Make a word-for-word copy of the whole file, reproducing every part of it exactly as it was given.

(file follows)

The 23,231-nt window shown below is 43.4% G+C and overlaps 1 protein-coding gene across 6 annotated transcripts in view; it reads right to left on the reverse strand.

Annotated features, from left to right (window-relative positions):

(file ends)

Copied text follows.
The 23,231-nt window shown below is 43.4% G+C and overlaps 1 protein-coding gene across 6 annotated transcripts in view; it reads right to left on the reverse strand.

Annotated features, from left to right (window-relative positions):